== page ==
An Alberta pet-owner is facing serious consequences for her alleged treatment towards animals. On Thursday, July 30, it was reported that Alberta SPCA charged a woman with seven counts related to animal distress and neglect. The maximum penalty for each count is set at $20,000. 

Dan Kobe, the communications manager of Alberta SPCA (Alberta Society for the Prevention of Cruelty to Animals ) told Narcity in a statement that they actually opened up an investigation quite a few months back. 

"I can confirm we opened an investigation in regards to potential animals in distress on two rural properties southwest of Edmonton in April of 2020," he said. 

During their investigations, Alberta SPCA determined that many animals under the care of this woman "were in distress."

Therefore Peace Officers seized the animals from the property. But Alberta SPCA's statement went on to explain why they did what they did. 

"This action is not intended to be punitive in nature but to allow animals time to recuperate," said the statement. 

"I can confirm we removed a number of horses and cats from property to bring them into better health." 

Alberta SPCA identified the woman in question as Lenna Percheson. As a result of the investigation, she was charged with seven offences.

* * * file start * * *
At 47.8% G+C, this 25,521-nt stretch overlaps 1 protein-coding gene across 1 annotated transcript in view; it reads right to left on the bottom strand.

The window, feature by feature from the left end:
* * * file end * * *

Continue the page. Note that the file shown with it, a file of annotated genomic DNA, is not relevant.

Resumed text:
The offences fall under the Animal Protection Act. The statement then broke down the offences. 

Percheson faces three counts of "causing an animal to be in distress," and two counts of "Failing to provide the animal with adequate care when the animal is wounded or ill." 

The remaining two offences are listed under "failing to ensure the animal has adequate food and water" and "failing to provide the animal with adequate shelter, ventilation and space." 

The maximum penalty for each offence is a $20,000 fine. So if she gets convicted under the full extent of the law, she would face a maximum fine of $140,000. 

The maximum penalty also includes a lifetime ban from owning animals.

The first court date in relation to the case has been scheduled for August 26, 2020, at Breton Provincial Court. 

The investigation is still ongoing, according to the statement. 

The article's cover photo was used for illustrative purposes only. 

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